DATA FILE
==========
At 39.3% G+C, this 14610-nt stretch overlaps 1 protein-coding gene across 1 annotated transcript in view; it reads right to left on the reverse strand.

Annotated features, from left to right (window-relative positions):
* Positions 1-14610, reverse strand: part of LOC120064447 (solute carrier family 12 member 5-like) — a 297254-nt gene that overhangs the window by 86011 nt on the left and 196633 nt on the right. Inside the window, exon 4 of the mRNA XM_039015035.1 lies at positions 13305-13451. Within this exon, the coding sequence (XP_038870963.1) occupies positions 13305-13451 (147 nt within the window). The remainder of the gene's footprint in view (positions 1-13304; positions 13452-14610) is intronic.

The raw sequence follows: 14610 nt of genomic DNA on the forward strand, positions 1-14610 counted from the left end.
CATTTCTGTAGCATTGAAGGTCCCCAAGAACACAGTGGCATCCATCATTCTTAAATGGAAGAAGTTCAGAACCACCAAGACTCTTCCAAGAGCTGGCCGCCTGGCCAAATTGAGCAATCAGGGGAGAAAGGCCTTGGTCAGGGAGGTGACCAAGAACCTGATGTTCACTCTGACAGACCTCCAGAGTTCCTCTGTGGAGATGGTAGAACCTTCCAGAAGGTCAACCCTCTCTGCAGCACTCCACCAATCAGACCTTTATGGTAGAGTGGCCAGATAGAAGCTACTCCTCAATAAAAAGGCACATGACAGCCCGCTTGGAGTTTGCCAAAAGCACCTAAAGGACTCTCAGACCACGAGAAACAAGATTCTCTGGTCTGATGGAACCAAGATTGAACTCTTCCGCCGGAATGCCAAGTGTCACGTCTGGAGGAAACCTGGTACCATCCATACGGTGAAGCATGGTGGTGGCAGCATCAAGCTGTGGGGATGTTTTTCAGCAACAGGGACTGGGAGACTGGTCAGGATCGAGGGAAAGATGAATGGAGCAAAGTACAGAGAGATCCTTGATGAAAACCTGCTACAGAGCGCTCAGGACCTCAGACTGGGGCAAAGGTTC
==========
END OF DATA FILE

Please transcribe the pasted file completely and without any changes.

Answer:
At 39.3% G+C, this 14610-nt stretch overlaps 1 protein-coding gene across 1 annotated transcript in view; it reads right to left on the reverse strand.

Annotated features, from left to right (window-relative positions):
* Positions 1-14610, reverse strand: part of LOC120064447 (solute carrier family 12 member 5-like) — a 297254-nt gene that overhangs the window by 86011 nt on the left and 196633 nt on the right. Inside the window, exon 4 of the mRNA XM_039015035.1 lies at positions 13305-13451. Within this exon, the coding sequence (XP_038870963.1) occupies positions 13305-13451 (147 nt within the window). The remainder of the gene's footprint in view (positions 1-13304; positions 13452-14610) is intronic.

The raw sequence follows: 14610 nt of genomic DNA on the forward strand, positions 1-14610 counted from the left end.
CATTTCTGTAGCATTGAAGGTCCCCAAGAACACAGTGGCATCCATCATTCTTAAATGGAAGAAGTTCAGAACCACCAAGACTCTTCCAAGAGCTGGCCGCCTGGCCAAATTGAGCAATCAGGGGAGAAAGGCCTTGGTCAGGGAGGTGACCAAGAACCTGATGTTCACTCTGACAGACCTCCAGAGTTCCTCTGTGGAGATGGTAGAACCTTCCAGAAGGTCAACCCTCTCTGCAGCACTCCACCAATCAGACCTTTATGGTAGAGTGGCCAGATAGAAGCTACTCCTCAATAAAAAGGCACATGACAGCCCGCTTGGAGTTTGCCAAAAGCACCTAAAGGACTCTCAGACCACGAGAAACAAGATTCTCTGGTCTGATGGAACCAAGATTGAACTCTTCCGCCGGAATGCCAAGTGTCACGTCTGGAGGAAACCTGGTACCATCCATACGGTGAAGCATGGTGGTGGCAGCATCAAGCTGTGGGGATGTTTTTCAGCAACAGGGACTGGGAGACTGGTCAGGATCGAGGGAAAGATGAATGGAGCAAAGTACAGAGAGATCCTTGATGAAAACCTGCTACAGAGCGCTCAGGACCTCAGACTGGGGCAAAGGTTC